The Lost Child

The lost child is sometimes known as the quiet one or the dreamer. They try to escape by being very quiet and staying out of the way. They avoid family interactions to stay away from the chaos. Because they tend to withdraw from others and be very shy and lonely, they often lack good communication skills, struggle with intimacy, and deny that they have strong feelings or that they get upset. Their method of coping is to withdraw. 

The Family Mascot

The mascot may also be called the clown. They use humor to entertain, interrupt tension, and make others feel better, but not to actually repair damage done. Instead, it deflects from what is going on temporarily.  Often as these individuals grow up, they become involved with others in need of ‘saving’ and try to overcome their guilt and low self-worth by pleasing people.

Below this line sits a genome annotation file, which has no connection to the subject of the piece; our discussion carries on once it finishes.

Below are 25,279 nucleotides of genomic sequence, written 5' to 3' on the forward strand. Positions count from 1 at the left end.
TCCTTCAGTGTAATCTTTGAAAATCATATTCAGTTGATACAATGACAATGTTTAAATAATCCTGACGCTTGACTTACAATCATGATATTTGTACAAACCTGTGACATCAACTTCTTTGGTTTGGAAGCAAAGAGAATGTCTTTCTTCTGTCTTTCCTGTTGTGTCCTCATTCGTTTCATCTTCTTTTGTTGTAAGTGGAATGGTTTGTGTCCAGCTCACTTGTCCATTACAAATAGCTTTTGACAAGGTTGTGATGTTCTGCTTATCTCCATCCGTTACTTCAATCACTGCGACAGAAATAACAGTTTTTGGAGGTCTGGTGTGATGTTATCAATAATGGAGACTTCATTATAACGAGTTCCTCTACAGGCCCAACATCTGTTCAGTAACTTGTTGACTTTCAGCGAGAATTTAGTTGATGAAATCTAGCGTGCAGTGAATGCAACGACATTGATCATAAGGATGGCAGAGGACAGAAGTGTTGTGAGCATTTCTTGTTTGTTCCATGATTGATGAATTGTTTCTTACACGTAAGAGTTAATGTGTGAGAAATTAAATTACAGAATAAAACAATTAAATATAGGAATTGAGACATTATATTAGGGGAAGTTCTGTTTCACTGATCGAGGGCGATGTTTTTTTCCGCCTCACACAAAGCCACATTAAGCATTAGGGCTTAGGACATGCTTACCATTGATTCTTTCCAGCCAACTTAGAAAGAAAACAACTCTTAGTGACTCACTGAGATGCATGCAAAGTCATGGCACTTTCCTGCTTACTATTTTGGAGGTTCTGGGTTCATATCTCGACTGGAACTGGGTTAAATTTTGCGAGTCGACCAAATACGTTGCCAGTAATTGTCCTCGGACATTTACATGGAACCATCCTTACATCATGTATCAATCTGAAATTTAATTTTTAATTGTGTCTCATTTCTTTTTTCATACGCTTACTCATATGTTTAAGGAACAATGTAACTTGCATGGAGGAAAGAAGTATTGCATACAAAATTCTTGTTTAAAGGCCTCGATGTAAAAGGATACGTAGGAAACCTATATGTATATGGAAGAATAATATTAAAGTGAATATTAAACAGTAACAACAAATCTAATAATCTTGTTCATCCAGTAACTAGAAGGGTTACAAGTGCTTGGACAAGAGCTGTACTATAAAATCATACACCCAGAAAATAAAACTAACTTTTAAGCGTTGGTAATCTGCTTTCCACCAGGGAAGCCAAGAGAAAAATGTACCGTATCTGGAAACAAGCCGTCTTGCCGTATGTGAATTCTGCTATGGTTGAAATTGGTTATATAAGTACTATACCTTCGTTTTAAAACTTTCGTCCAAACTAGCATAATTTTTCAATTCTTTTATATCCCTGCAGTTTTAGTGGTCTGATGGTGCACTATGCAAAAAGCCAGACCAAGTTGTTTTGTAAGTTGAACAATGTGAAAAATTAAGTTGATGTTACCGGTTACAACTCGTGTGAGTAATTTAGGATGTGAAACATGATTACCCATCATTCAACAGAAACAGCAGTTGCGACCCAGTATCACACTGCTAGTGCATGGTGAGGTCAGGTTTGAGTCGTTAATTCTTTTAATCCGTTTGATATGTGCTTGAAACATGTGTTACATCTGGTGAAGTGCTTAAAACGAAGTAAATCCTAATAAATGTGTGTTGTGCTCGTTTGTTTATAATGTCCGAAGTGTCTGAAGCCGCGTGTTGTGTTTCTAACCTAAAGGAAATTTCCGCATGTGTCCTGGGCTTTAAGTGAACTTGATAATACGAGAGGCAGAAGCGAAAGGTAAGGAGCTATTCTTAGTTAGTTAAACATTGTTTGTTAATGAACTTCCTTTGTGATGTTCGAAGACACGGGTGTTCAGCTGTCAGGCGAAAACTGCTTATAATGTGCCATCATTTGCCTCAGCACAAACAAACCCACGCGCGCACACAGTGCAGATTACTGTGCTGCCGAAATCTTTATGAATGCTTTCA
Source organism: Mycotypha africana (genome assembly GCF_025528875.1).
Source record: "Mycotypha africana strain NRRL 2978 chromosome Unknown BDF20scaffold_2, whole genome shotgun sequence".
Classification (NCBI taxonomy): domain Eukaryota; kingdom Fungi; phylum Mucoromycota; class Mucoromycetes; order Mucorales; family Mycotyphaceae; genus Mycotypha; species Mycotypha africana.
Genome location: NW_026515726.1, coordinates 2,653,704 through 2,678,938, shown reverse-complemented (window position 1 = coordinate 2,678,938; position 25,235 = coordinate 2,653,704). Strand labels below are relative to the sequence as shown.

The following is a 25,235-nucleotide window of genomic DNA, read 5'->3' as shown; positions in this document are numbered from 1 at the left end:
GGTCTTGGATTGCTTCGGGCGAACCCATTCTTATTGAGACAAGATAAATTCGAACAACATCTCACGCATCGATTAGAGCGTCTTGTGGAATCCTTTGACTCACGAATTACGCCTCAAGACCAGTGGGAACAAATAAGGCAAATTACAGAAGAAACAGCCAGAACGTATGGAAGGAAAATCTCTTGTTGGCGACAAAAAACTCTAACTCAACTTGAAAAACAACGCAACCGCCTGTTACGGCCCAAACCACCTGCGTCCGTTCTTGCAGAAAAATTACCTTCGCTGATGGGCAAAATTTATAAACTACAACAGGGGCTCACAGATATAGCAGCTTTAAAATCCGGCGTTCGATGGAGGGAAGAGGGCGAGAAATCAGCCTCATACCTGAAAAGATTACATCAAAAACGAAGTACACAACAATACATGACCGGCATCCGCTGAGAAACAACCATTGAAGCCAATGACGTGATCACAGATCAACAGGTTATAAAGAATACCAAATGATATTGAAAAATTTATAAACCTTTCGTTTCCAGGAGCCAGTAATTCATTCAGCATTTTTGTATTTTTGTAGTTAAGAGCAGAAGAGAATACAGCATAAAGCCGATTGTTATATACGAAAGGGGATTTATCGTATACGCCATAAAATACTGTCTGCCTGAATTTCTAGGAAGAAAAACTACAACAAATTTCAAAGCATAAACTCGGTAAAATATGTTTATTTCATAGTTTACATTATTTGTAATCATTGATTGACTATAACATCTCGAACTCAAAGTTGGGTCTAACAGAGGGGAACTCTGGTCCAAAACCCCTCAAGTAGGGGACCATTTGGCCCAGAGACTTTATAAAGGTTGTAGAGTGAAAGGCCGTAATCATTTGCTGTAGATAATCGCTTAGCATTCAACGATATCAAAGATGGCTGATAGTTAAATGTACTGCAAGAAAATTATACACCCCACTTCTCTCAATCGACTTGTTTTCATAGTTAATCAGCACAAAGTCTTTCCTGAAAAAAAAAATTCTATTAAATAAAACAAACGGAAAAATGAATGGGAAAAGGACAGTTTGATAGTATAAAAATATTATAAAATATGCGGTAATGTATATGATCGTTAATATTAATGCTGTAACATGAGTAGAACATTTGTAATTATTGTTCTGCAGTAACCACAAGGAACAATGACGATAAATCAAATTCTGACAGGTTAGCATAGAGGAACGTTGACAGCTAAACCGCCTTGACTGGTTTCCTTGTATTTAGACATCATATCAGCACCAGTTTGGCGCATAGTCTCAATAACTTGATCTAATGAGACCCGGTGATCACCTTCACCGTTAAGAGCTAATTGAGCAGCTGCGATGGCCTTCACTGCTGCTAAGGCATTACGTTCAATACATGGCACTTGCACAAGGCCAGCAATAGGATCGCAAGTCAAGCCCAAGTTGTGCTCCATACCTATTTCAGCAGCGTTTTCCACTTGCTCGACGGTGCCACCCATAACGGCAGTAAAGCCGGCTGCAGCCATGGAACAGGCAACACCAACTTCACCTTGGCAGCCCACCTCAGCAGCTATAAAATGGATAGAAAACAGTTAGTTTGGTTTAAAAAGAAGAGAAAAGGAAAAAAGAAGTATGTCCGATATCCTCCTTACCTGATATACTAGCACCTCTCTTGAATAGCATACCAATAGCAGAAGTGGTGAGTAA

Download our Dysfunctional Family Roles worksheet

By learning and exploring family roles through family systems theory, individuals can learn how to change roles and have a healthier family system. Family members may work both individually and as a unit in therapy to uncover these patterns and improve relationships throughout the family. Utilizing a foundation of family systems theory in therapy can greatly assist therapists in teaching individuals how to understand some of their relational patterns. 

Teletherapy is the perfect modality for family therapy especially in cases where family members may be in different locations. TheraPlatform offers telehealth and practice management to providers looking to expand their practice beyond geographic locations. They’re having a risk-free, 30-day trial. No credit card required. Cancel anytime.